It is a late summer evening in O’Meara’s wood; a time when dog walkers or ramblers are rarely found wandering in the dense un-coppiced woodland; this is why Jon favours the wood. There are no humans to pollute what he regards, unreasonably, as his wood; it is tranquil and within walking distance of the cottage to which he retired with his wife, Mary.

Smartphone at the ready, Jon shouts, Fetch! as he hurls a ball into the undergrowth. Paddy, a black Labrador, is only too pleased to obey his master as Jon videos him disappearing from sight. Jon walks on, smiling, listening to Paddy forcing his way through the undergrowth. A few moments later the dog reappears and drops the ball at Jon’s feet. Jon shouts, Fetch! throws the ball and walks on.

As they move deeper into the wood the thickening canopy of leaves above them prevents the last rays of the sun warming them. The path forks left and right. They go right and Jon shouts, Fetch! and throws the ball as far as he can, wondering if his dog will find the ball in the increasing gloom. He stops and wonders if he’s just heard a nightingale, that would be fabulous! Walking on, the surrounding birdsong gradually diminishes until Jon realises that he’s surrounded by absolute silence.

Jon stands still. He takes out his smartphone and presses the video record button. Walking towards him are two dogs. The second dog, absolutely identical to Paddy apart from its open, snarling mouth, walks beside Jon’s pet. This second dog sprints forward howling and jumps at Jon, but before its teeth bury themselves in Jon’s face the dog disappears into thin air. Jon falls to the ground, stone dead. Paddy licks Jon’s face. Nothing. No life.

Paddy barks at the cottage’s back door until Mary opens it. Realising that something is very wrong she runs, following Paddy, as he leads the way back into the wood until they reach Jon’s lifeless body. She weeps as she picks up Jon’s phone, switches off the video recording and dials 999.

Jon’s post-mortem concludes he died from a massive brain embolism.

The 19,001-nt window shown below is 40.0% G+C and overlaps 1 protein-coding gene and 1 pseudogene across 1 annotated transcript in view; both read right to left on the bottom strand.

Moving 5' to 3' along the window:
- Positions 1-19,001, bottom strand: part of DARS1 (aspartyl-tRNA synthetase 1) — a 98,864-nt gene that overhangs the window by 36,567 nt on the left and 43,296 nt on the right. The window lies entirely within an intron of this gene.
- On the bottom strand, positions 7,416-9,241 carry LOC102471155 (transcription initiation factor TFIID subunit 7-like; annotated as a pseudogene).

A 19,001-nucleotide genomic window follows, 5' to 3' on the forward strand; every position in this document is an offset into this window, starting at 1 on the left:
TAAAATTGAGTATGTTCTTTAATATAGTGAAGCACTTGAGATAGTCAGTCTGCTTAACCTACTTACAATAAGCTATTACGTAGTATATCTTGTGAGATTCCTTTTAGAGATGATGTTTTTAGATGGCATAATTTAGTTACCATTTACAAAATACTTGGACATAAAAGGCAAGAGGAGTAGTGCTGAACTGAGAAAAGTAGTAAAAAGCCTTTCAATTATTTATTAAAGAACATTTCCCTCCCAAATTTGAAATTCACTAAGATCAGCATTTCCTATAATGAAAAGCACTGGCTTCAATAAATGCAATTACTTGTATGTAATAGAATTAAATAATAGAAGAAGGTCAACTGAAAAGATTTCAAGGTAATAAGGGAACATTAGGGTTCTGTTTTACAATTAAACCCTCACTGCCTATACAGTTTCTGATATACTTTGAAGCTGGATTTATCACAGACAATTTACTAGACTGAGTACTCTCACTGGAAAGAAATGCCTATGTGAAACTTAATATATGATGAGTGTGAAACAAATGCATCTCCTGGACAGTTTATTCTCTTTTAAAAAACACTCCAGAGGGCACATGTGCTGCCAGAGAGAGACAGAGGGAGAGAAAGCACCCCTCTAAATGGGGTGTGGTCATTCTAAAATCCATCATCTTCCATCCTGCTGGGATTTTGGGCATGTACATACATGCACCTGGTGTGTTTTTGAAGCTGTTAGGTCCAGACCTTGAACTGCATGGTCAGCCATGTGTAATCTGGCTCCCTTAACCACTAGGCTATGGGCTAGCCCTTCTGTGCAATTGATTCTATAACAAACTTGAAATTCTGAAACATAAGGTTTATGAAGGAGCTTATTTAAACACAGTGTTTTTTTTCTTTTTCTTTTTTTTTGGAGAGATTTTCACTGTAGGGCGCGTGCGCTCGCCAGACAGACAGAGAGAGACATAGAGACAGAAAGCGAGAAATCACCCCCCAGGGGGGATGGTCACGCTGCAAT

Some weeks later Mr O’Meara, the owner of the wood, visits Mary at the cottage; he’s heard about the mysterious video of a vanishing dog that had been reported in the press and asks if he can see it. Reluctantly, Mary agrees.

He studies it silently for many minutes. If he hadn’t shouted Fetch! he would have been okay.
Mary is perplexed. Fetch? I don’t understand.
A Fetch is the exact spectral double of a living creature and an omen of death.
You mean a ghost? That’s nonsense.
Mr O’Meara holds up the phone and they both watch the ghost dog leap into the air and disappear. Buster was only trying to protect my wood, it was where I buried him, Mr O’Meara explains.

I hope you enjoyed this story.  Remember, I publish a new story every Sunday. 
Please feel free to pass them on to others you know who may be interested.
You can read previous stories from “Behind the Plague Door” here >>>More

© Phil Cosker 2020
Phil Cosker has asserted his right under the Copyright, Designs & Patents Act 1988 to be identified as the author of this work. All rights reserved; no part of this work may be reproduced or transmitted by any mean, electronic, mechanical, photocopying or otherwise without the prior permission of the author.

2 thoughts on “‘Fetch’

  1. Fetch needs more, could do with expanding I think. It would even fit well in the series about women’s Horror writing on Radio 4. There’s definitely a longer piece in there, and it’s not ‘The Hound of the Coskervilles’. Thanks.

    • Hi Gavin. If it doesn’t work it doesn’t work. The challenge is that each story cannot be longer than 500 words so expansion in this series ‘From behind the Plague Door’ is not possible. Go well. Phil

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